Copenhagen study of overweight patients with coronary artery disease undergoing low energy diet or interval training: the randomized CUT-IT trial protocol
- Equal contributors
1 Department of Cardiology, Bispebjerg University Hospital, Copenhagen, Denmark
2 Department of Nutrition, Exercise, and Sports, Faculty of Science, University of Copenhagen, Copenhagen, Denmark
3 Department of Diagnostic Radiology, University Hospital of Herlev, Copenhagen, Denmark
4 Rigshospitalet, Department of Clinical Physiology, Nuclear Medicine & PET, Copenhagen, Denmark
5 Faculty of Health and Medical Sciences, Department of Biomedical Sciences, Endocrinology Research Section, University of Copenhagen, Copenhagen, Denmark
6 Obesity and Metabolism Research Unit, USDA-ARS-Western Human Nutrition Research Center, Davis CA, USA
7 Faculty of Nutrition, Texas A&M University, College Station, TX, USA
8 K.G. Jebsen Center of Exercise in Medicine at Department of Circulation and Medical Imaging, Norwegian University of Science and Technology, Trondheim, Norway
9 Department of Internal Medicine, Amager University Hospital, Copenhagen, Denmark
10 Clinical Research Centre, Hvidovre University Hospital, Copenhagen, Denmark
BMC Cardiovascular Disorders 2013, 13:106 doi:10.1186/1471-2261-13-106Published: 19 November 2013
Coronary artery disease (CAD) is accountable for more than 7 million deaths each year according to the World Health Organization (WHO). In a European population 80% of patients diagnosed with CAD are overweight and 31% are obese. Physical inactivity and overweight are major risk factors in CAD, thus central strategies in secondary prevention are increased physical activity and weight loss.
In a randomized controlled trial 70 participants with stable CAD, age 45–75, body mass index 28–40 kg/m2 and no diabetes are randomized (1:1) to 12 weeks of intensive exercise or weight loss both succeeded by a 40-week follow-up. The exercise protocol consist of supervised aerobic interval training (AIT) at 85-90% of VO2peak 3 times weekly for 12 weeks followed by supervised AIT twice weekly for 40 weeks. In the weight loss arm dieticians instruct the participants in a low energy diet (800–1000 kcal/day) for 12 weeks, followed by 40 weeks of weight maintenance combined with supervised AIT twice weekly. The primary endpoint of the study is change in coronary flow reserve after the first 12 weeks’ intervention. Secondary endpoints include cardiovascular, metabolic, inflammatory and anthropometric measures.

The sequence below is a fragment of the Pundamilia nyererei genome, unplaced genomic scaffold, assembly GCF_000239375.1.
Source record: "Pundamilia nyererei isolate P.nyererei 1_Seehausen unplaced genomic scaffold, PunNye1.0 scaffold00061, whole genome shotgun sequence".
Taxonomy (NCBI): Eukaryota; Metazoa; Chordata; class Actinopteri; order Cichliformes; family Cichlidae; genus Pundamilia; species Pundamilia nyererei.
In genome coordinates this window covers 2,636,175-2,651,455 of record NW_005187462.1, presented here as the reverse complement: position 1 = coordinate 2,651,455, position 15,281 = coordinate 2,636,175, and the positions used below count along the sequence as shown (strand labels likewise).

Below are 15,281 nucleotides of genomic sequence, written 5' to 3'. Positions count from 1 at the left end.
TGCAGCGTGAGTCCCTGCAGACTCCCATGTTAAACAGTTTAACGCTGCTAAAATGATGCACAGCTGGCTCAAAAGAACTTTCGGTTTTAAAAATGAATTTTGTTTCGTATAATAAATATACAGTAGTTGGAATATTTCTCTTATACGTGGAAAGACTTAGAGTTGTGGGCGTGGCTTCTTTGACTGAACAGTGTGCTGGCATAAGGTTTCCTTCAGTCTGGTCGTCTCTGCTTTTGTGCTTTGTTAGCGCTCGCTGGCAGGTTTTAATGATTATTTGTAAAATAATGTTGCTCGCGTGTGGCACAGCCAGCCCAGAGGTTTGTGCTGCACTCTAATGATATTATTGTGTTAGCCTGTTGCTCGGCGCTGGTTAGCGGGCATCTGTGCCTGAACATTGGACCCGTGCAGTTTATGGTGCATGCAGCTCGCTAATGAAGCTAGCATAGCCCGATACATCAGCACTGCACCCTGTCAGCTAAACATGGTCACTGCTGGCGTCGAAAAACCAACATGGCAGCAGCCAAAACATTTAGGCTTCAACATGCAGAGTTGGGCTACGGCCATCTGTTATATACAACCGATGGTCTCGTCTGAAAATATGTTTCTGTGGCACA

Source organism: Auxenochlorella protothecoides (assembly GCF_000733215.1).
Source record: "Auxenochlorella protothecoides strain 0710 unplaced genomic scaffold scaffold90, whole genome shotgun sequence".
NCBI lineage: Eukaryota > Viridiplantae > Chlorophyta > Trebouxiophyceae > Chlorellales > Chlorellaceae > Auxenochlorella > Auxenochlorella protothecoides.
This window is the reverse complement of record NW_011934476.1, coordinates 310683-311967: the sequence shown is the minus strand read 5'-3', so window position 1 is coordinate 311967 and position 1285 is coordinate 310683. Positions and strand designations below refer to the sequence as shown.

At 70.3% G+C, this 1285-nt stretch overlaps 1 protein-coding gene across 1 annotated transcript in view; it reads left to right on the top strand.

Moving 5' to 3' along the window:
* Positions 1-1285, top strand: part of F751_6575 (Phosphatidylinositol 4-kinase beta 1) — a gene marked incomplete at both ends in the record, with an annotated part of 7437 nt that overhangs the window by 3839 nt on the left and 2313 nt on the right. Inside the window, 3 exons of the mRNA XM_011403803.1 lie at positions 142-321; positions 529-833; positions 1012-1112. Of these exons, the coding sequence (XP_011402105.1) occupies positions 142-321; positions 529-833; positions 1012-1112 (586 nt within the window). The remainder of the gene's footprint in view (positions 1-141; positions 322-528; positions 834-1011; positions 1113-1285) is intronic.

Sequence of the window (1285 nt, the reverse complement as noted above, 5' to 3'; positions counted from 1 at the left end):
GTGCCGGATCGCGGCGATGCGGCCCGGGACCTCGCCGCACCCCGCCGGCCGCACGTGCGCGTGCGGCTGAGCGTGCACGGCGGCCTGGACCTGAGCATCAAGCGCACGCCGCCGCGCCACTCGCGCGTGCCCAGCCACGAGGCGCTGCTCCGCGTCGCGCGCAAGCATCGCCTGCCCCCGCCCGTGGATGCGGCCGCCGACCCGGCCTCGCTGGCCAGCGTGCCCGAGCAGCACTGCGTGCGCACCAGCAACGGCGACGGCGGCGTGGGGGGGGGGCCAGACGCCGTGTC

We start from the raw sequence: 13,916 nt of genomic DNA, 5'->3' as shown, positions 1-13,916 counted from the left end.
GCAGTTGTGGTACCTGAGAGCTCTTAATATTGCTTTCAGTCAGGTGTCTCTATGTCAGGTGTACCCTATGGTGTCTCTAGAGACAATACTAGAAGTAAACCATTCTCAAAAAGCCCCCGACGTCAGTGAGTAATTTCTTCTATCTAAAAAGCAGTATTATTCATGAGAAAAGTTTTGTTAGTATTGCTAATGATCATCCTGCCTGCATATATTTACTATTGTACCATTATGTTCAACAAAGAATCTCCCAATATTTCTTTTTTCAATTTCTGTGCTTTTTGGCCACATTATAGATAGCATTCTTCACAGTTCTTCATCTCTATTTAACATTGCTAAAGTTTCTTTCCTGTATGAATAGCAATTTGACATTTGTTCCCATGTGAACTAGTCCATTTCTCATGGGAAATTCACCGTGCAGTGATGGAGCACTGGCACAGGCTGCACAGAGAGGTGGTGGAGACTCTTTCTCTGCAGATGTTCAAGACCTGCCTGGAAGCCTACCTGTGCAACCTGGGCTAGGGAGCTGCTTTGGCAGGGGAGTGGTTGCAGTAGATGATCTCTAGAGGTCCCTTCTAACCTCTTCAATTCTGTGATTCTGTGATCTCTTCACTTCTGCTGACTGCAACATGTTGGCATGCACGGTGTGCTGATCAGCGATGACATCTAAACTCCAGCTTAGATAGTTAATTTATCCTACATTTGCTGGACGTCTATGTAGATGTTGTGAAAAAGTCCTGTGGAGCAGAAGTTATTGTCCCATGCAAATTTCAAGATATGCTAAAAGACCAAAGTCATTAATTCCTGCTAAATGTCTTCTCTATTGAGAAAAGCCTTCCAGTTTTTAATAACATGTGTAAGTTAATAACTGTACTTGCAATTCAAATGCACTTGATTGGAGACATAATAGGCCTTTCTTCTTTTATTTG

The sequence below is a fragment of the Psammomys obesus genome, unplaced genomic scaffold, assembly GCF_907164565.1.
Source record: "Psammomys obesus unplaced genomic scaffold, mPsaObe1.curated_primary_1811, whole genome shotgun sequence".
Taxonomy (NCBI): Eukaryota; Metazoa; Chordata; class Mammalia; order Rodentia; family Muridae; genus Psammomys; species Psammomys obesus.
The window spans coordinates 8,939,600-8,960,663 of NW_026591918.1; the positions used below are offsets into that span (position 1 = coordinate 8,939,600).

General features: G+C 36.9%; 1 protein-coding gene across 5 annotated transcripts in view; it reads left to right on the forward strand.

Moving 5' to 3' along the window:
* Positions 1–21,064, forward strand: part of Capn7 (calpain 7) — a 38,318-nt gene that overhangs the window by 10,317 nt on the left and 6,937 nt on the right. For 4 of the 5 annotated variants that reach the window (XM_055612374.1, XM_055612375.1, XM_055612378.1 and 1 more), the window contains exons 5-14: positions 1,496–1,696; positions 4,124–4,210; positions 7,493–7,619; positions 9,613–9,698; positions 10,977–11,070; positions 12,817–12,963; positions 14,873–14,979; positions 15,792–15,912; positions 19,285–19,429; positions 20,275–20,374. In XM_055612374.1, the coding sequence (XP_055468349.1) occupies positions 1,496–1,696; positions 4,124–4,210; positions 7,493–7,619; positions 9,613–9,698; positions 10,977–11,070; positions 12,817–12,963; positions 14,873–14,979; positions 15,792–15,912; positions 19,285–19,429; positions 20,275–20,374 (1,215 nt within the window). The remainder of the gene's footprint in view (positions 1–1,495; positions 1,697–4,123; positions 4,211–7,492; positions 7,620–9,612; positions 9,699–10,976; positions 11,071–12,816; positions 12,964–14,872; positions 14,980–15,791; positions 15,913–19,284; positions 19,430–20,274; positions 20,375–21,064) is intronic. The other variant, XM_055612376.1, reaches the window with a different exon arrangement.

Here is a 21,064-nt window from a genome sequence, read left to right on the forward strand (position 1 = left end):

The study will compare the short and long-term effects of a protocol consisting of AIT alone or a rapid weight loss followed by AIT. Additionally, it will provide new insight in mechanisms behind the benefits of exercise and weight loss. We wish to contribute to the creation of effective secondary prevention and sustainable rehabilitation strategies in the large population of overweight and obese patients diagnosed with CAD.